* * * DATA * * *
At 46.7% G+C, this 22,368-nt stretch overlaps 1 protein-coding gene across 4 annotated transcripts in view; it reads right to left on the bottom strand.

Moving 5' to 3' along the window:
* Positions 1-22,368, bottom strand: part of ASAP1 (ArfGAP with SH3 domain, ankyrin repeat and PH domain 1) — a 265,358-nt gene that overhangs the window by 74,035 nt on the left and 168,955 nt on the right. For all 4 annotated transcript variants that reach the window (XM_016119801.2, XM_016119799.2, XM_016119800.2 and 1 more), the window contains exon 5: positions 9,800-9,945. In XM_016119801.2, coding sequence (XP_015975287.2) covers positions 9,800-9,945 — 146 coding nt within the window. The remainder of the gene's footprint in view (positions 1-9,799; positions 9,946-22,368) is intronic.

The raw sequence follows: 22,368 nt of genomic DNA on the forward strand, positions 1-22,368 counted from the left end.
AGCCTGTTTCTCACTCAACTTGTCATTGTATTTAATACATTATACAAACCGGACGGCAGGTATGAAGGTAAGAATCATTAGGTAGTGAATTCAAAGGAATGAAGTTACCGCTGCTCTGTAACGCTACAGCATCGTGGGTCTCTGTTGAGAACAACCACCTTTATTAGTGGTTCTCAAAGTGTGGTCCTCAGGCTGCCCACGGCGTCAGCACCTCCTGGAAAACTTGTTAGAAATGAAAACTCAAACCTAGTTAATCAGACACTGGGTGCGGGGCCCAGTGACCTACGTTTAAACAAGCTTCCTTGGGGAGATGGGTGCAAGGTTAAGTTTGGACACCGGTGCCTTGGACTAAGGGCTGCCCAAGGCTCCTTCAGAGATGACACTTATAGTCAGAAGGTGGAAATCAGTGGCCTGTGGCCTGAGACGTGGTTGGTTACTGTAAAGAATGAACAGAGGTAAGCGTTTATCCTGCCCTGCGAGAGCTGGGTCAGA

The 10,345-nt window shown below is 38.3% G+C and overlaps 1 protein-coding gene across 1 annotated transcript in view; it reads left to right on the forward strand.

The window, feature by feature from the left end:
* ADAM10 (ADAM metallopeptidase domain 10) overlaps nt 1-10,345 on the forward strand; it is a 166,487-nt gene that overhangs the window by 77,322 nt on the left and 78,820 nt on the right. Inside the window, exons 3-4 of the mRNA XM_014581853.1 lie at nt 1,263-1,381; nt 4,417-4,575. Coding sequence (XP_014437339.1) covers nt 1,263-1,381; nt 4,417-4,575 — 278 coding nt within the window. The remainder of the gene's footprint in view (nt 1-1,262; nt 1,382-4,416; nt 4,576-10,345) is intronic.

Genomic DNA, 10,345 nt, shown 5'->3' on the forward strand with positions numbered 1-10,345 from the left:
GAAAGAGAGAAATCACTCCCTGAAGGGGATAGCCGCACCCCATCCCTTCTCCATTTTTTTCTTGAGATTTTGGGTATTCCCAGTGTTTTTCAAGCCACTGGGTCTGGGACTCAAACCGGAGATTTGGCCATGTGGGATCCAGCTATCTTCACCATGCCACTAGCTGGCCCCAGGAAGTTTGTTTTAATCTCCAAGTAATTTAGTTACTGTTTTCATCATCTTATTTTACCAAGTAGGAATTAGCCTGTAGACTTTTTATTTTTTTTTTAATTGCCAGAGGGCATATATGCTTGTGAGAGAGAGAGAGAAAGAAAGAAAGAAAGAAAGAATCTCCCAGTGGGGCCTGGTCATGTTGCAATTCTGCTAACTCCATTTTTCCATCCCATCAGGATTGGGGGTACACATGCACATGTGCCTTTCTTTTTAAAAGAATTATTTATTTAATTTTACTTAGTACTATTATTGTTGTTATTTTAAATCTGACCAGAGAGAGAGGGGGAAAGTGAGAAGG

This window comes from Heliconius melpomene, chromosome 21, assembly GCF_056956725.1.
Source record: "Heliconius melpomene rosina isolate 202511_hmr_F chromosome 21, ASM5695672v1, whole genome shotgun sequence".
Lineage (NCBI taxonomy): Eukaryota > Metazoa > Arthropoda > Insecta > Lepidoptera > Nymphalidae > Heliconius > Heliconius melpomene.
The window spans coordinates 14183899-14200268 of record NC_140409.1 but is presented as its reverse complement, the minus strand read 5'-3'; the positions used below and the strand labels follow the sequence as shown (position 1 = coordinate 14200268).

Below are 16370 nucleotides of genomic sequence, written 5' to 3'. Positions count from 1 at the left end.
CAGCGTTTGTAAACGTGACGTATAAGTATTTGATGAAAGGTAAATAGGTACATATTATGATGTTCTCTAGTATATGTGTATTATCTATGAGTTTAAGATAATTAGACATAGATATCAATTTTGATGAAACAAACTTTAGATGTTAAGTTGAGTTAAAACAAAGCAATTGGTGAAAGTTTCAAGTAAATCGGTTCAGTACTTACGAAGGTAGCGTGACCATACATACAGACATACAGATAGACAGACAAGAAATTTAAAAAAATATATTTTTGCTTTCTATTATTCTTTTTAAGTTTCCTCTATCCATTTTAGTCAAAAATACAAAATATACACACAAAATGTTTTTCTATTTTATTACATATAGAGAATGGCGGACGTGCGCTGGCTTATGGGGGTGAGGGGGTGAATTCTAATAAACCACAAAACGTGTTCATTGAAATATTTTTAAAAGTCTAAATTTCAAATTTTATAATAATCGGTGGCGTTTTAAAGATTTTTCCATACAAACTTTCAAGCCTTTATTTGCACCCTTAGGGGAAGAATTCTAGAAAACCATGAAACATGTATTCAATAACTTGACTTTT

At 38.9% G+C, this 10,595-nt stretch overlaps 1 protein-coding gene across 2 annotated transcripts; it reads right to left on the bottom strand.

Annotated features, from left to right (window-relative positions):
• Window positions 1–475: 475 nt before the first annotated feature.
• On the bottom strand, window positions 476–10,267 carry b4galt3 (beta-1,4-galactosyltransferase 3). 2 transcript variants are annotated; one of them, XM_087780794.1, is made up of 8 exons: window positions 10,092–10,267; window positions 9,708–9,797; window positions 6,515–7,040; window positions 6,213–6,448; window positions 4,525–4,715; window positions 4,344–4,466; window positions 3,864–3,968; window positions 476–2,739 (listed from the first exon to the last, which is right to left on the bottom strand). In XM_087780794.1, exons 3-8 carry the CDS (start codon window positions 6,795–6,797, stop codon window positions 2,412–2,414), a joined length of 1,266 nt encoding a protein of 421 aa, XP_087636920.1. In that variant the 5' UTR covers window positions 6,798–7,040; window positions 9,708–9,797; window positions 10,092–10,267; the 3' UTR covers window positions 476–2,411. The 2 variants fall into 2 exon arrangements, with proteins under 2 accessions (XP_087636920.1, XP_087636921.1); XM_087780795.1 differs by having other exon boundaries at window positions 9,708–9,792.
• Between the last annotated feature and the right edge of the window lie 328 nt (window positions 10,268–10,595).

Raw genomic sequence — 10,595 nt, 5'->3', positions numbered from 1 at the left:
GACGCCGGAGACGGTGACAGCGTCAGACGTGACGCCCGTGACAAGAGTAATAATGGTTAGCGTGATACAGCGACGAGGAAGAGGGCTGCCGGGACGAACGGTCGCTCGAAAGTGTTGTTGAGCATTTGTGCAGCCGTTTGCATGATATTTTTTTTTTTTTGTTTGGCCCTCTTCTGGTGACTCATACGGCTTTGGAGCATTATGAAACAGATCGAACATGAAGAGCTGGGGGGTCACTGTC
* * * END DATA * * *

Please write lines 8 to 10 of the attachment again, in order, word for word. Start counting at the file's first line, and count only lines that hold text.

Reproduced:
* ADAM10 (ADAM metallopeptidase domain 10) overlaps nt 1-10,345 on the forward strand; it is a 166,487-nt gene that overhangs the window by 77,322 nt on the left and 78,820 nt on the right. Inside the window, exons 3-4 of the mRNA XM_014581853.1 lie at nt 1,263-1,381; nt 4,417-4,575. Coding sequence (XP_014437339.1) covers nt 1,263-1,381; nt 4,417-4,575 — 278 coding nt within the window. The remainder of the gene's footprint in view (nt 1-1,262; nt 1,382-4,416; nt 4,576-10,345) is intronic.

Genomic DNA, 10,345 nt, shown 5'->3' on the forward strand with positions numbered 1-10,345 from the left:
GAAAGAGAGAAATCACTCCCTGAAGGGGATAGCCGCACCCCATCCCTTCTCCATTTTTTTCTTGAGATTTTGGGTATTCCCAGTGTTTTTCAAGCCACTGGGTCTGGGACTCAAACCGGAGATTTGGCCATGTGGGATCCAGCTATCTTCACCATGCCACTAGCTGGCCCCAGGAAGTTTGTTTTAATCTCCAAGTAATTTAGTTACTGTTTTCATCATCTTATTTTACCAAGTAGGAATTAGCCTGTAGACTTTTTATTTTTTTTTTAATTGCCAGAGGGCATATATGCTTGTGAGAGAGAGAGAGAAAGAAAGAAAGAAAGAAAGAATCTCCCAGTGGGGCCTGGTCATGTTGCAATTCTGCTAACTCCATTTTTCCATCCCATCAGGATTGGGGGTACACATGCACATGTGCCTTTCTTTTTAAAAGAATTATTTATTTAATTTTACTTAGTACTATTATTGTTGTTATTTTAAATCTGACCAGAGAGAGAGGGGGAAAGTGAGAAGG